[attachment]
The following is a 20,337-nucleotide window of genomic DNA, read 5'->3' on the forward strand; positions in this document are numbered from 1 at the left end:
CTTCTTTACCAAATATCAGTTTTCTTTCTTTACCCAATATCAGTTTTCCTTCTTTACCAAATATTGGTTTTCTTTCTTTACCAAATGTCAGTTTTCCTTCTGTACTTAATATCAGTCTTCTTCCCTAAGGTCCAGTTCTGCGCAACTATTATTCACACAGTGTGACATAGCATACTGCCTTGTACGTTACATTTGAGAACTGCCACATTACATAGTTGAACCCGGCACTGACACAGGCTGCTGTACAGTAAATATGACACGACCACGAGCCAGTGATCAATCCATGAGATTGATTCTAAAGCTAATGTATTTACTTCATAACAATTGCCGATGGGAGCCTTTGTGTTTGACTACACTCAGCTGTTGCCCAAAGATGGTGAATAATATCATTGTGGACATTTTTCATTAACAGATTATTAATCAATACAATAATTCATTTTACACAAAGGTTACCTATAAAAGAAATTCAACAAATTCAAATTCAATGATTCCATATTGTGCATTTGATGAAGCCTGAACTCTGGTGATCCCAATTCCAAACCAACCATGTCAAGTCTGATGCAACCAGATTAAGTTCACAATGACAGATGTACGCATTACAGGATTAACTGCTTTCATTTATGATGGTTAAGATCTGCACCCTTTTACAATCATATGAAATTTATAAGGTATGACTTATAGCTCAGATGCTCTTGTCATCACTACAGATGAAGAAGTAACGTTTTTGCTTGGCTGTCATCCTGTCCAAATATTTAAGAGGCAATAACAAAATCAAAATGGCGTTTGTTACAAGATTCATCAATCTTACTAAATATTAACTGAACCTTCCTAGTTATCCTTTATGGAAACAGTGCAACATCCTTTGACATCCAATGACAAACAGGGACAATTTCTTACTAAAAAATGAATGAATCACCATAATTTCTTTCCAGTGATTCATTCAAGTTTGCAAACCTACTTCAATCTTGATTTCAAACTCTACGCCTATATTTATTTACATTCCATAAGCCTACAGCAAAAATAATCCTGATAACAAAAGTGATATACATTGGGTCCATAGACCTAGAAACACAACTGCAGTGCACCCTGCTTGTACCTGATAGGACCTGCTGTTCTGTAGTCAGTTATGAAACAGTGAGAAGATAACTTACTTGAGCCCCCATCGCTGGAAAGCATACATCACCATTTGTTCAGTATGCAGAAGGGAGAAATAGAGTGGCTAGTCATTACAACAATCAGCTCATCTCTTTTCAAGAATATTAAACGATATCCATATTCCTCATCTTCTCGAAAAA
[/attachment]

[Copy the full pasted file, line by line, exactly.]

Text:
The following is a 20,337-nucleotide window of genomic DNA, read 5'->3' on the forward strand; positions in this document are numbered from 1 at the left end:
CTTCTTTACCAAATATCAGTTTTCTTTCTTTACCCAATATCAGTTTTCCTTCTTTACCAAATATTGGTTTTCTTTCTTTACCAAATGTCAGTTTTCCTTCTGTACTTAATATCAGTCTTCTTCCCTAAGGTCCAGTTCTGCGCAACTATTATTCACACAGTGTGACATAGCATACTGCCTTGTACGTTACATTTGAGAACTGCCACATTACATAGTTGAACCCGGCACTGACACAGGCTGCTGTACAGTAAATATGACACGACCACGAGCCAGTGATCAATCCATGAGATTGATTCTAAAGCTAATGTATTTACTTCATAACAATTGCCGATGGGAGCCTTTGTGTTTGACTACACTCAGCTGTTGCCCAAAGATGGTGAATAATATCATTGTGGACATTTTTCATTAACAGATTATTAATCAATACAATAATTCATTTTACACAAAGGTTACCTATAAAAGAAATTCAACAAATTCAAATTCAATGATTCCATATTGTGCATTTGATGAAGCCTGAACTCTGGTGATCCCAATTCCAAACCAACCATGTCAAGTCTGATGCAACCAGATTAAGTTCACAATGACAGATGTACGCATTACAGGATTAACTGCTTTCATTTATGATGGTTAAGATCTGCACCCTTTTACAATCATATGAAATTTATAAGGTATGACTTATAGCTCAGATGCTCTTGTCATCACTACAGATGAAGAAGTAACGTTTTTGCTTGGCTGTCATCCTGTCCAAATATTTAAGAGGCAATAACAAAATCAAAATGGCGTTTGTTACAAGATTCATCAATCTTACTAAATATTAACTGAACCTTCCTAGTTATCCTTTATGGAAACAGTGCAACATCCTTTGACATCCAATGACAAACAGGGACAATTTCTTACTAAAAAATGAATGAATCACCATAATTTCTTTCCAGTGATTCATTCAAGTTTGCAAACCTACTTCAATCTTGATTTCAAACTCTACGCCTATATTTATTTACATTCCATAAGCCTACAGCAAAAATAATCCTGATAACAAAAGTGATATACATTGGGTCCATAGACCTAGAAACACAACTGCAGTGCACCCTGCTTGTACCTGATAGGACCTGCTGTTCTGTAGTCAGTTATGAAACAGTGAGAAGATAACTTACTTGAGCCCCCATCGCTGGAAAGCATACATCACCATTTGTTCAGTATGCAGAAGGGAGAAATAGAGTGGCTAGTCATTACAACAATCAGCTCATCTCTTTTCAAGAATATTAAACGATATCCATATTCCTCATCTTCTCGAAAAA